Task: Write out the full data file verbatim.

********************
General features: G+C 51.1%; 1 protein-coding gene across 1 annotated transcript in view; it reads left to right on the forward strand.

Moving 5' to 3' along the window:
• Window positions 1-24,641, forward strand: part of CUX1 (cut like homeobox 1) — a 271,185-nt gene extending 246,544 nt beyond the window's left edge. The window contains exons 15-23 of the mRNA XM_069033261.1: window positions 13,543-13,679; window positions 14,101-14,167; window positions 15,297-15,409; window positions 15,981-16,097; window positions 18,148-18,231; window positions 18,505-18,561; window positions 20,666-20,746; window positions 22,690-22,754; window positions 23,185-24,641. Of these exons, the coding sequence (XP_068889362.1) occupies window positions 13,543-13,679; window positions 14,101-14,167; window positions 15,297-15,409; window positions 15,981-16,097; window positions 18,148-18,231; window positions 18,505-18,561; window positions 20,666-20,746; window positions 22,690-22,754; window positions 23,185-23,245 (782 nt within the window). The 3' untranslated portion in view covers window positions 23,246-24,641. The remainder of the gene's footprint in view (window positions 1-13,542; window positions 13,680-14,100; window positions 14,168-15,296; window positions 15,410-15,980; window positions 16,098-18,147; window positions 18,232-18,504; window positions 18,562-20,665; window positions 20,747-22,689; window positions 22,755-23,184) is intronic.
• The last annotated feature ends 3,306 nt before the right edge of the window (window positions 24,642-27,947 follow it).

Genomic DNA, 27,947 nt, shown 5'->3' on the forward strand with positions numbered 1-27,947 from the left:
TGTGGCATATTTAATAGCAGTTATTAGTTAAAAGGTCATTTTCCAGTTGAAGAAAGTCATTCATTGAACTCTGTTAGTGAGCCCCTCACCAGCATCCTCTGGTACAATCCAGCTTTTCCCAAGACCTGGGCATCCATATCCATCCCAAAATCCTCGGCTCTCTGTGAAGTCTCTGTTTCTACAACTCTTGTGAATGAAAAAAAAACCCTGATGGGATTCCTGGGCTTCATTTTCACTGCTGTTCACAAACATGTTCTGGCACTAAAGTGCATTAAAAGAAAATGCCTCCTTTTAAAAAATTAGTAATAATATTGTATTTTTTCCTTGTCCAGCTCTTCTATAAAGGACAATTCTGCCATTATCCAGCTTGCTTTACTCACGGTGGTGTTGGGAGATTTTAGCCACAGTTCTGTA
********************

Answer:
General features: G+C 51.1%; 1 protein-coding gene across 1 annotated transcript in view; it reads left to right on the forward strand.

Moving 5' to 3' along the window:
• Window positions 1-24,641, forward strand: part of CUX1 (cut like homeobox 1) — a 271,185-nt gene extending 246,544 nt beyond the window's left edge. The window contains exons 15-23 of the mRNA XM_069033261.1: window positions 13,543-13,679; window positions 14,101-14,167; window positions 15,297-15,409; window positions 15,981-16,097; window positions 18,148-18,231; window positions 18,505-18,561; window positions 20,666-20,746; window positions 22,690-22,754; window positions 23,185-24,641. Of these exons, the coding sequence (XP_068889362.1) occupies window positions 13,543-13,679; window positions 14,101-14,167; window positions 15,297-15,409; window positions 15,981-16,097; window positions 18,148-18,231; window positions 18,505-18,561; window positions 20,666-20,746; window positions 22,690-22,754; window positions 23,185-23,245 (782 nt within the window). The 3' untranslated portion in view covers window positions 23,246-24,641. The remainder of the gene's footprint in view (window positions 1-13,542; window positions 13,680-14,100; window positions 14,168-15,296; window positions 15,410-15,980; window positions 16,098-18,147; window positions 18,232-18,504; window positions 18,562-20,665; window positions 20,747-22,689; window positions 22,755-23,184) is intronic.
• The last annotated feature ends 3,306 nt before the right edge of the window (window positions 24,642-27,947 follow it).

Genomic DNA, 27,947 nt, shown 5'->3' on the forward strand with positions numbered 1-27,947 from the left:
TGTGGCATATTTAATAGCAGTTATTAGTTAAAAGGTCATTTTCCAGTTGAAGAAAGTCATTCATTGAACTCTGTTAGTGAGCCCCTCACCAGCATCCTCTGGTACAATCCAGCTTTTCCCAAGACCTGGGCATCCATATCCATCCCAAAATCCTCGGCTCTCTGTGAAGTCTCTGTTTCTACAACTCTTGTGAATGAAAAAAAAACCCTGATGGGATTCCTGGGCTTCATTTTCACTGCTGTTCACAAACATGTTCTGGCACTAAAGTGCATTAAAAGAAAATGCCTCCTTTTAAAAAATTAGTAATAATATTGTATTTTTTCCTTGTCCAGCTCTTCTATAAAGGACAATTCTGCCATTATCCAGCTTGCTTTACTCACGGTGGTGTTGGGAGATTTTAGCCACAGTTCTGTA